Sunday, February 27, 2011

[Geology2] A geologist’s view of the Hingol Island

A geologist's view of the Hingol Island

Asif Nazeer Rana | DAWN.COM

The close view of newly appeared mud volcano near Hingol shows oozing of Methane gas. – Photo courtesy by Geological Survey of Pakistan.

Hingol, Balochistan: A soft muddy island appeared a few kilometers offshore in Hingol on the Makran coast, Balochistan on November 16, 2010. The Director General, Geological Survey of Pakistan (GSP) dispatched a team of earth scientists to investigate the sudden appearance of this white mud dome, about three kilometres offshore near the Kund Malir beach.

The island is 90 metres high with a span of approximately three kilometers.

Before the upsurge of sludge, local fishermen reported high tides near the coast and several boats were trapped due to the emergence of this mud volcano from nowhere.  Another island of similar nature was also reported to have appeared 12 years ago. That island disappeared into the sea after four months. It is inferred that this mud dome which is given the name of Khizr, will also disappear with passage of time when methane and other gases are released from this structure.

The image shows white hot muddy sludge on the top of the island. – Photo courtesy by Geological Survey of Pakistan

The image shows white hot muddy sludge on the top of the island. – Photo courtesy by Geological Survey of Pakistan

The pictures taken by GSP earth scientists during their field investigations shows the eruption of white hot muddy sludge on top of the island. The ejected material is a sludge of fine solids, hydrate-bearing sediments suspended in acidic water and hydrocarbon fluids.

This mud dome seems to be formed by geo-excreted liquids and methane gas when hot water mixes with mud and surface deposits. Mud volcanoes are associated with subduction zones and the Makran coastal area is in close vicinity of triple junction where three major tectonic plates – namely Eurasian, Arabian and Indian plates meet.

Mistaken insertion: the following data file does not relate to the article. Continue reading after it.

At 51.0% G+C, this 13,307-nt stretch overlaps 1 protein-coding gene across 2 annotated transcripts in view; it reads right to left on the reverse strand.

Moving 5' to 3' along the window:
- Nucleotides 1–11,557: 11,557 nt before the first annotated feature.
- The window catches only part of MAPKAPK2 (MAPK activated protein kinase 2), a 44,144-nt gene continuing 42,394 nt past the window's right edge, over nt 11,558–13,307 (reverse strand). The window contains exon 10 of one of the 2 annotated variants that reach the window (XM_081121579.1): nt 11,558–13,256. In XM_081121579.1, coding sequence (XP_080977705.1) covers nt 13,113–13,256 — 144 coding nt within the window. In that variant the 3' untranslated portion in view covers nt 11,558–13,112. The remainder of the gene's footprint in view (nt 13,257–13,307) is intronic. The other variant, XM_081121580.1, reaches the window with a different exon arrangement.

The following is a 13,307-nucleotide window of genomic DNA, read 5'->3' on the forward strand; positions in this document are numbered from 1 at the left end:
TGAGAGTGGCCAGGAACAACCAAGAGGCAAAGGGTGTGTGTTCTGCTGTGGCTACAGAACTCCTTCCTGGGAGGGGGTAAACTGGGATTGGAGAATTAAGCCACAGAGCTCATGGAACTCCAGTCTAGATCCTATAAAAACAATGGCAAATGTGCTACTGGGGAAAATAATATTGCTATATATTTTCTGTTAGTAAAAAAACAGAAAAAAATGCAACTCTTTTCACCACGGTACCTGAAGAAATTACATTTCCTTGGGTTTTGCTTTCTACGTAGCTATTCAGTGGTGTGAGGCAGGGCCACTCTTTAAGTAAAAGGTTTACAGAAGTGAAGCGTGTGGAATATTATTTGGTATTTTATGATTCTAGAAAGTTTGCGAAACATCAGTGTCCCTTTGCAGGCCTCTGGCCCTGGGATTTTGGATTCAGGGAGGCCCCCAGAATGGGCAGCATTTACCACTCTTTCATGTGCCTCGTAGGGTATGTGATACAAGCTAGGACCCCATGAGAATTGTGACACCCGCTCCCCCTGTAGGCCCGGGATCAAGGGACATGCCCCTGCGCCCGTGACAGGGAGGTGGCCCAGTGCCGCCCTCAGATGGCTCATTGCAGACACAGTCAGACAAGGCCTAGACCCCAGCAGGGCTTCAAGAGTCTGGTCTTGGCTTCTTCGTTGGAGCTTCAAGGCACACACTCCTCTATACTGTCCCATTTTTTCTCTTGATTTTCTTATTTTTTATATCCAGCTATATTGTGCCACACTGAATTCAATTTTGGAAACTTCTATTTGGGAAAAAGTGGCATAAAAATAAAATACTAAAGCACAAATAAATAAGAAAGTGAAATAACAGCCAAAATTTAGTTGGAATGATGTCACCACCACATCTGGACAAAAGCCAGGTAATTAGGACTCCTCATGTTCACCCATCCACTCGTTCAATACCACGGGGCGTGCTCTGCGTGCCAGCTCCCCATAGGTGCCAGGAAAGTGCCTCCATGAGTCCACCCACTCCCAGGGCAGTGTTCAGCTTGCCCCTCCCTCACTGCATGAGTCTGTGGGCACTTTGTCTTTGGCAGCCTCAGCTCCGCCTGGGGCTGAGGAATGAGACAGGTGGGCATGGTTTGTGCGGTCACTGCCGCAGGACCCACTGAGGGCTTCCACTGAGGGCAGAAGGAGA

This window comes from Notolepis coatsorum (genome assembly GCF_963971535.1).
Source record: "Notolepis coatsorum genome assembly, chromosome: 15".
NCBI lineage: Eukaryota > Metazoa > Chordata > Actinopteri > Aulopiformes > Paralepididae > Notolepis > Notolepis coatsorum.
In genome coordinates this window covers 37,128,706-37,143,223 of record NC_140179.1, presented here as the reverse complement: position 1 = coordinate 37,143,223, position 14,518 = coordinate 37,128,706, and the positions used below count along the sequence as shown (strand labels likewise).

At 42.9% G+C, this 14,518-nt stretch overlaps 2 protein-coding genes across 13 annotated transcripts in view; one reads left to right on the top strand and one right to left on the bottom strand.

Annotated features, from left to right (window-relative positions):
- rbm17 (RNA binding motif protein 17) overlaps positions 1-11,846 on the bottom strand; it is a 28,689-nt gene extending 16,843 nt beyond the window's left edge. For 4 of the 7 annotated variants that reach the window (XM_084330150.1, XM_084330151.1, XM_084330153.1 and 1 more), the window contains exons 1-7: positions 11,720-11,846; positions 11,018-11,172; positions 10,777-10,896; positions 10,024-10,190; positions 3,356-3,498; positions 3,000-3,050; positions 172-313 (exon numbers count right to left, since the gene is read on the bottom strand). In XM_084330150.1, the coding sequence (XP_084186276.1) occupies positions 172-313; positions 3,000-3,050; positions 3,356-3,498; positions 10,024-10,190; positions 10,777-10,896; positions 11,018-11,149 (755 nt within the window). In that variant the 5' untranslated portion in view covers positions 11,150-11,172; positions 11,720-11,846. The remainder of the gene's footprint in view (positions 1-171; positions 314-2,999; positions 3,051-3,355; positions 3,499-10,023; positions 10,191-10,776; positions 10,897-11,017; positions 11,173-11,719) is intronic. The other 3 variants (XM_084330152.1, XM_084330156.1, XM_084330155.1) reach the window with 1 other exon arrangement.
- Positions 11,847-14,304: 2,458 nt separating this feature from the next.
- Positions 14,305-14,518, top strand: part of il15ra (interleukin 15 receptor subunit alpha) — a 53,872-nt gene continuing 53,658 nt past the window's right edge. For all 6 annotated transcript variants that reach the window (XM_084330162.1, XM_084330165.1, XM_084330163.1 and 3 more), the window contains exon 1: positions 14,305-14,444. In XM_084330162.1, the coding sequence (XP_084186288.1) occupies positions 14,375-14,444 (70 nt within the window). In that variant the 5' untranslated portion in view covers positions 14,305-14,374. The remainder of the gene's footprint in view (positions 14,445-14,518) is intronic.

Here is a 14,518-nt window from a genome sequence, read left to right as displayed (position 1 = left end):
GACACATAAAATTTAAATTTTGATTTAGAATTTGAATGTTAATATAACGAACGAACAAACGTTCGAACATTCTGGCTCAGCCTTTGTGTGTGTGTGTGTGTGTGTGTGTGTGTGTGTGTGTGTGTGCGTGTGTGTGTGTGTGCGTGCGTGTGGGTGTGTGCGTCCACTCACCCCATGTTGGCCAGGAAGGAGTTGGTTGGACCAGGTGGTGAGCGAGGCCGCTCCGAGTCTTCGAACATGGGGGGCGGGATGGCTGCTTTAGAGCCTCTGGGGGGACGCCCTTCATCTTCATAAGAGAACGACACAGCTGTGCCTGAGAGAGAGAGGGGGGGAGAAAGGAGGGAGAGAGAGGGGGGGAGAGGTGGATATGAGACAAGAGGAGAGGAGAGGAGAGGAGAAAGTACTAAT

Mud volcanoes are not true magmatic volcanoes.They are like steam-vents erupting pressurised gases and the strength of their eruption is quite diverse. It may be a result of a cone-like structure created by pressurised mud diaper or salt dome, which breaches the earth's surface or ocean bottom.

Mud volcanoes along tectonic subduction zone may be indicative of petroleum products. These mud domes tend to start out as small bulges in the earth which develop into cones.

The bulge is created by a build-up of pressure underneath relatively plastic rock. Areas of increased tectonic activity are frequent sites for mud volcanoes. More than 80 active mud volcanoes have been identified on the Makran coast; there are about 10 locations in Hingol and Hinglaj area having clusters of mud volcaones.

One of the highest and biggest mud volcanos in the world, Chandragup – means moon volcano – is located in close proximity. It is 125 metres high and more the 450 metres wide. Such type of mud volcanoes are associated with active subduction zones and tectonic forces and large sedimentary deposits create these geological formations.

Mud volcanoes sometimes temporarily emerge due to earthquakes but the mechanism by which earthquakes trigger changes in submarine mud extrusions are not completely understood.

An earthquake may have resulted in mud flow and release of methane and hydrogen sulfide gases which can cause the volcano to flare. On 28 November, 1945 during M8 great Makran Earthquake, which also generated a tsunami, a light was reportedly seen over the Chanay mountain in the direction of Hinglaj and fell on the sea, burning for about three days in two parts. Interestingly enough, an earthquake of 5.1 magnitude was recorded the in the area on the 16th November, 2010.

The geological field investigation for the emergence of Arabian Sea Sapt Island (ARSSI) revealed that the island is located 17 km from the Wad Bandar and 3.2 km from the Chadman coast. The island is spread over an area of 0.8 Sq. km and its height is 35 meters above sea level. There are five vents on the island which are still active and erupting mud with pressure. Methane gas emitted out from the vent-2 is highly flammable while vent-3 mostly reacts after four minutes with sound and pressure and mud is flown in the air up-to 15 meters.

Azerbaiijan and its Caspian coastline are home to nearly 400 mud volcanoes. While mud volcanoes found in Andaman Island, India; Taman Peninsula of Russia and Kerch Peninsula and Ukarine are sometimes used for recreation, this is not advisable with Makran coast mud volcanoes due to the unpredictability of ongoing seismic activity and sudden eruptions.

Asif Nazeer Rana, Deputy Director, Geolabs, Geological Survey of Pakistan,  Islamabad and former director of GSP museum at Quetta.


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